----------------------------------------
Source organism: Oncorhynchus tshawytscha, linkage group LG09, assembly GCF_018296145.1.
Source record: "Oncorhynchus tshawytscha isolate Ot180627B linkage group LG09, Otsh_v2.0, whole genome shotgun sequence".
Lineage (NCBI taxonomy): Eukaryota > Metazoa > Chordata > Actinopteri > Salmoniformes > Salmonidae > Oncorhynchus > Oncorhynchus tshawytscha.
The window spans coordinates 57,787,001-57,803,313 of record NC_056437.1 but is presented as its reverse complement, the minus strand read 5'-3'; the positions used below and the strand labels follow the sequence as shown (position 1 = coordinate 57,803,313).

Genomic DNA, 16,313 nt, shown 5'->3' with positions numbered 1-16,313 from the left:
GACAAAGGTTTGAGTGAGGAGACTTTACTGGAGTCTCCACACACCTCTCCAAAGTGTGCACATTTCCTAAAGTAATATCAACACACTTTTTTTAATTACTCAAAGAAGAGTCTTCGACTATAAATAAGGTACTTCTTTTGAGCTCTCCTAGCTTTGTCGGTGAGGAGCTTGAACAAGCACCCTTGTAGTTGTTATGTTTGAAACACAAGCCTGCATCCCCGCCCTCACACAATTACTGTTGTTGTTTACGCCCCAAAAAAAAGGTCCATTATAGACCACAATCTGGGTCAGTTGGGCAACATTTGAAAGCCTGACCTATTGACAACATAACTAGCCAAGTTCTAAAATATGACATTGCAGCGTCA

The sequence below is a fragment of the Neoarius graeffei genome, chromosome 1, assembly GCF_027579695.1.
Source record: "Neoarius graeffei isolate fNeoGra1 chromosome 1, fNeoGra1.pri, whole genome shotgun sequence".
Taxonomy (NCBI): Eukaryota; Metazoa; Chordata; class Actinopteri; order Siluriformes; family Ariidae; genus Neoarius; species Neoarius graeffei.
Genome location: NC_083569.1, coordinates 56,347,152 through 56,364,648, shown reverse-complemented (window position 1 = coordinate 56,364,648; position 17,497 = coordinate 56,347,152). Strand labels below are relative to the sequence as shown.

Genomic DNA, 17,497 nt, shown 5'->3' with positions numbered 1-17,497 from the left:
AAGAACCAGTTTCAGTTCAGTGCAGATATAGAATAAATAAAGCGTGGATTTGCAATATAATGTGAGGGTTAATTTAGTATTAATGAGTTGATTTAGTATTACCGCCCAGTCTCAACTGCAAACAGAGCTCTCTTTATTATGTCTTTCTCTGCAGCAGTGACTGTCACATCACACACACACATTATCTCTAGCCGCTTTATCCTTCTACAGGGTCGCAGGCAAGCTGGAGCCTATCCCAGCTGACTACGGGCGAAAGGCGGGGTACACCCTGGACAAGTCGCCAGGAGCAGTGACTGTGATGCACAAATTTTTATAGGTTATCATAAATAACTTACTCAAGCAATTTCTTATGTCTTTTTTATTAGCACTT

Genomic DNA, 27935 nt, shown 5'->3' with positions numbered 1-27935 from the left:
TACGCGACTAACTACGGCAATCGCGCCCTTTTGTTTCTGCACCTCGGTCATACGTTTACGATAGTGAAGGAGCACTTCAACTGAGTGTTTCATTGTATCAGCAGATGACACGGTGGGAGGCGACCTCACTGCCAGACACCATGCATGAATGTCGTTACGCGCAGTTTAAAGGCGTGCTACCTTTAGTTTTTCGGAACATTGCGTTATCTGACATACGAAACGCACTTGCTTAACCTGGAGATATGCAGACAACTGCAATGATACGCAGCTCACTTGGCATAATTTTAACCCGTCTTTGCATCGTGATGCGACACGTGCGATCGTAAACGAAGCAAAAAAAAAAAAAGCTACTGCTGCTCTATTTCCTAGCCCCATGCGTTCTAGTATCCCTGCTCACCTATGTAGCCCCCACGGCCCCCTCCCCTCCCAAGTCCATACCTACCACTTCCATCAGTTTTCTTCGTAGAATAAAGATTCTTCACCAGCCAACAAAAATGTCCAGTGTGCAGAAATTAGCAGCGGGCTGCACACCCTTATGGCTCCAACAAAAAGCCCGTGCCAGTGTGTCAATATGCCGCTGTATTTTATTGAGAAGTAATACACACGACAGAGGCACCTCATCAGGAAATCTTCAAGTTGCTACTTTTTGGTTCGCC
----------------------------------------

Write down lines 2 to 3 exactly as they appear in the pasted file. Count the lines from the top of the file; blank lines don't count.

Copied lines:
Source record: "Oncorhynchus tshawytscha isolate Ot180627B linkage group LG09, Otsh_v2.0, whole genome shotgun sequence".
Lineage (NCBI taxonomy): Eukaryota > Metazoa > Chordata > Actinopteri > Salmoniformes > Salmonidae > Oncorhynchus > Oncorhynchus tshawytscha.